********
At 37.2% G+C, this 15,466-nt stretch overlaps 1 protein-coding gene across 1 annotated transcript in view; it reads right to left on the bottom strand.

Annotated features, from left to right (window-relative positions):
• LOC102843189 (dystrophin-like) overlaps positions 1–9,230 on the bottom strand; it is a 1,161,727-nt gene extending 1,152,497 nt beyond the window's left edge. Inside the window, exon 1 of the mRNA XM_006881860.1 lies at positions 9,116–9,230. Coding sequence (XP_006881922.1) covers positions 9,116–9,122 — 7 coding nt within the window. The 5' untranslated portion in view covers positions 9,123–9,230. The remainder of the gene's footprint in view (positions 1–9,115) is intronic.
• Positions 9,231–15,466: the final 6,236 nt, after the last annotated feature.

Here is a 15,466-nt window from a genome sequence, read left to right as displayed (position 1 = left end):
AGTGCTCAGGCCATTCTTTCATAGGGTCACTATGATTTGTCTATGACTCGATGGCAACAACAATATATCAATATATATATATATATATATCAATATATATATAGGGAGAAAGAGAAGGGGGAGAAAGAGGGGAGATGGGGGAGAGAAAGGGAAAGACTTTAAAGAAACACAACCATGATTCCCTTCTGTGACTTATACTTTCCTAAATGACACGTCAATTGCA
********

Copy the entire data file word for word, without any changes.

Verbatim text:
At 37.2% G+C, this 15,466-nt stretch overlaps 1 protein-coding gene across 1 annotated transcript in view; it reads right to left on the bottom strand.

Annotated features, from left to right (window-relative positions):
• LOC102843189 (dystrophin-like) overlaps positions 1–9,230 on the bottom strand; it is a 1,161,727-nt gene extending 1,152,497 nt beyond the window's left edge. Inside the window, exon 1 of the mRNA XM_006881860.1 lies at positions 9,116–9,230. Coding sequence (XP_006881922.1) covers positions 9,116–9,122 — 7 coding nt within the window. The 5' untranslated portion in view covers positions 9,123–9,230. The remainder of the gene's footprint in view (positions 1–9,115) is intronic.
• Positions 9,231–15,466: the final 6,236 nt, after the last annotated feature.

Here is a 15,466-nt window from a genome sequence, read left to right as displayed (position 1 = left end):
AGTGCTCAGGCCATTCTTTCATAGGGTCACTATGATTTGTCTATGACTCGATGGCAACAACAATATATCAATATATATATATATATATATCAATATATATATAGGGAGAAAGAGAAGGGGGAGAAAGAGGGGAGATGGGGGAGAGAAAGGGAAAGACTTTAAAGAAACACAACCATGATTCCCTTCTGTGACTTATACTTTCCTAAATGACACGTCAATTGCA